ATLANTA, GEORGIA – AUGUST 23: Si Woo Kim of South Korea plays a shot during a practice round prior to the TOUR Championship at East Lake Golf Club on August 23, 2023 in Atlanta, Georgia. (Photo by Kevin C. Cox/Getty Images)

Korea’s Sungjae Im is preaching patience ahead of his quest to land the PGA TOUR’s ultimate prize while compatriot Si Woo Kim believes he has nothing to lose at the FedExCup Playoffs Finale, the TOUR Championship this week.

Im, 25, continues to prove he belongs amongst the world’s elite by qualifying for his fifth successive appearance in the 30-man showpiece at East Lake Golf Club in Atlanta. Last season, he finished runner-up behind Rory McIlroy for Asia’s best ever finish in the FedExCup.

“Last year, even though I was slightly at a disadvantage, I played hard until the final round. I don’t know how Scottie Scheffler will play this week but East Lake is a place where you have to be patient. I hope to play well for four days and enjoy each day rather than thinking about the title,” said Im, who has posted nine top-10s this season including T6 and 7th place finishes in the first two Playoffs event.

Si Woo is making a long-awaited second appearance following his debut as a rookie in 2016 and together with phenom Tom Kim, it is the first time in history that three Koreans are teeing up in the TOUR Championship where the FedExCup champion will be crowned on Sunday. The trio will start the first round at 2-under, and eight strokes back of top-ranked Scottie Scheffler in the staggered-start finale based on FedExCup rankings.

“I’m like eight behind, so nothing to lose. I’ll try to be aggressive until Sunday. Not much pressure,” said Si Woo, whose season includes one victory at the Sony Open in Hawaii in January and four other top-10s.

Sleeping in his own bed, where Atlanta is his U.S. base, has its many perks including home-cooked Korean food, and the smooth-swinging Im cannot help but feel he has a legitimate shot again at challenging for the FedExCup, and the US$18 million bonus money. He enters the week in good form as he has fired 12 consecutive rounds in the 60s, which is a first in his burgeoning career.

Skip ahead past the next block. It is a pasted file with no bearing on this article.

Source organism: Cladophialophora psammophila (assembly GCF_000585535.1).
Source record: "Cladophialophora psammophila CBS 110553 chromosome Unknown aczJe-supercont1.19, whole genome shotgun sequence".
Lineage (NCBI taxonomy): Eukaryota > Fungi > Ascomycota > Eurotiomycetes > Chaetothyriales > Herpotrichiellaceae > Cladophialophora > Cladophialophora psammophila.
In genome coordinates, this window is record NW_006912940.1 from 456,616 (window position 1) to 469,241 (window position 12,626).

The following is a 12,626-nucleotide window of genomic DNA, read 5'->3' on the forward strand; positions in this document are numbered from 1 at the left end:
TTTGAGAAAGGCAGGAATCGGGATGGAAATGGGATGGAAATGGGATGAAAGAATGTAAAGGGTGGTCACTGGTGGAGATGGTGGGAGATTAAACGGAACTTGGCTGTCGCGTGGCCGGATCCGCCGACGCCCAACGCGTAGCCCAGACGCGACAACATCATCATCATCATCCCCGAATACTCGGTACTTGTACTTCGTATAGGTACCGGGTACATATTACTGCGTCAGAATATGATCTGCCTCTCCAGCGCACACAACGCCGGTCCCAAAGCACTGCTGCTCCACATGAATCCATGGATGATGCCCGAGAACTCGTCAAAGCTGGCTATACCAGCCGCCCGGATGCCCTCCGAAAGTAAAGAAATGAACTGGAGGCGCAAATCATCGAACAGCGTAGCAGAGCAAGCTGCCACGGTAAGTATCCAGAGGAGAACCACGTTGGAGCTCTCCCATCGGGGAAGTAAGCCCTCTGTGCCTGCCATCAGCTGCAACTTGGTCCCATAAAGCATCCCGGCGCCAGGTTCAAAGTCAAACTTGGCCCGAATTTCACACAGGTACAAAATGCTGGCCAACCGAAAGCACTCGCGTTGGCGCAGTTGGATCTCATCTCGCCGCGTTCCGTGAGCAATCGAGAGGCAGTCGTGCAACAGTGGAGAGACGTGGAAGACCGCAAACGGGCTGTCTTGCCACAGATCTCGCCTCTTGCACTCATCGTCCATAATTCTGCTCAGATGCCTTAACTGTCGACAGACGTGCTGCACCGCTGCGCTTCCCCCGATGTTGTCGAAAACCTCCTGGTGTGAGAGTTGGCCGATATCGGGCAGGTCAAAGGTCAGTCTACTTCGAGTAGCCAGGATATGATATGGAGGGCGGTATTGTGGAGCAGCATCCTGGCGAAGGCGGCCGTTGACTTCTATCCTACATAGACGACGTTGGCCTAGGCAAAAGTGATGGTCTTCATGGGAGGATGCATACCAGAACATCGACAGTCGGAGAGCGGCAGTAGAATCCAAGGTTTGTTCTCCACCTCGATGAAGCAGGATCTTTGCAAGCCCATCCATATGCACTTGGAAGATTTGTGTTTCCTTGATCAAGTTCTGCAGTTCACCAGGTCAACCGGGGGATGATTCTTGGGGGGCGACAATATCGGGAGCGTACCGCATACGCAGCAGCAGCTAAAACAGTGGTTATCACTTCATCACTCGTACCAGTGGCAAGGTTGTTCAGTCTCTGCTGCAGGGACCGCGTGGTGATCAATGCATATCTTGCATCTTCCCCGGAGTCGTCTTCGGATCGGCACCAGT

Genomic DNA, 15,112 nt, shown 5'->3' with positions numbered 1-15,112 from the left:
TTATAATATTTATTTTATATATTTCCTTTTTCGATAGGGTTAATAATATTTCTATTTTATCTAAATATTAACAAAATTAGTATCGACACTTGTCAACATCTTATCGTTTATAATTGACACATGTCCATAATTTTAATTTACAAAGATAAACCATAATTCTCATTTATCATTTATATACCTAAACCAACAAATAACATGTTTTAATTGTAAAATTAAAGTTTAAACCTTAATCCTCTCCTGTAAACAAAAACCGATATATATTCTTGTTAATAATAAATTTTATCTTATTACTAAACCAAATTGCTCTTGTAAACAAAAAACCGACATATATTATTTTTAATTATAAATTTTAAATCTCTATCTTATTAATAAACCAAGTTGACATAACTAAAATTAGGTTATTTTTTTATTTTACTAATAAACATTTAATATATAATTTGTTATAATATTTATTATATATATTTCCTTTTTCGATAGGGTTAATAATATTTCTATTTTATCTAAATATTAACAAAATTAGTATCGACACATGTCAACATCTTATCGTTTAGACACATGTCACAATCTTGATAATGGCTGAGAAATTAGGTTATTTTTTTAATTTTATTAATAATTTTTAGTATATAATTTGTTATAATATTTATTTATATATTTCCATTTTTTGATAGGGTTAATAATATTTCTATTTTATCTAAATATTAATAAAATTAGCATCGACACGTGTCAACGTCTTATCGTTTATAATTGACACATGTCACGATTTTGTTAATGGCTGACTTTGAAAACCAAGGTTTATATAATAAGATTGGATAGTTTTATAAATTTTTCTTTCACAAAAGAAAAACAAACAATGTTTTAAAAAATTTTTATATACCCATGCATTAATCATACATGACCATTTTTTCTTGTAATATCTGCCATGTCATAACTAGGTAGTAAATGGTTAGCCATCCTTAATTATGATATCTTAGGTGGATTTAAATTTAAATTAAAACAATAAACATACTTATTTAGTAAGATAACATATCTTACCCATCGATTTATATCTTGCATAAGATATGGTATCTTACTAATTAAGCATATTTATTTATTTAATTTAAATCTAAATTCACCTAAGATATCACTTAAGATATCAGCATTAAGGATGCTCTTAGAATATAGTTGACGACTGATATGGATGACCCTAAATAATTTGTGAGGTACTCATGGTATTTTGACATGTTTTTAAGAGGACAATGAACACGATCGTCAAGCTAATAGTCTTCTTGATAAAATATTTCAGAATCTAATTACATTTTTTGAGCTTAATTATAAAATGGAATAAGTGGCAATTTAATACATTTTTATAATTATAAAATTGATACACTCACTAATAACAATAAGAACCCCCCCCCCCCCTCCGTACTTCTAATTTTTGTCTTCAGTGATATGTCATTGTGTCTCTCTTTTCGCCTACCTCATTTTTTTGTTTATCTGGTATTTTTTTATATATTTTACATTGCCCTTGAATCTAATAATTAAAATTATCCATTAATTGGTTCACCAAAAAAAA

“It would be a career highlight to win,” said Im, who is a two-time PGA TOUR winner. “It would be a great feeling because it will determine the best player of the season. I don’t think winning will change me, I’ll just work on my golf and try to do well. With the prize money, I’ll look at my bank account and be excited. I’m very happy to make it to the TOUR Championship for the fifth year in a row. It’s hard to make it to the top-30 every year. I feel I have accomplished what I wanted to do this season,” added Im, who has already earned US$6.4 million this season.

Si Woo, who finished tied 10th in the 2016 TOUR Championship, was thrilled to walk through the doors at historic East Lake again and believes he is now a different player. He remembers shaking with nerves during his debut.

“I was a rookie here in 2016, everything was kind of nervous. I never watched these guys and see them only on TV. I was too nervous to play but now, I’m getting used to the top players being around. I can play more comfortable, can play aggressive,” said the 28-year-old Si Woo, who is a four-time TOUR winner.

“I’ve made the cut pretty much this year, and that helps me to be patient and I have more chances to compete on Sundays. Everything was consistent and my game feels strong right now. My goal for the season is always one win and get to the TOUR Championship, which I finally did it. I think it’s been a successful year. Hopefully we can finish good.”

Im is also happy to have the company of Si Woo and Tom in the season’s final event, saying it augurs well for the future of Asian golf. “Last year, there were only me and K.H. Lee. This is the first time three Korean players are in the field. It shows we are doing really well and we are not behind in terms of mental and technical skills,” he said.

“I think I played well, even though I didn’t win. Winning is important but I don’t think it’s good if you win and then keep getting up and downs. I think players are more recognized if they consistently record top 10s.”

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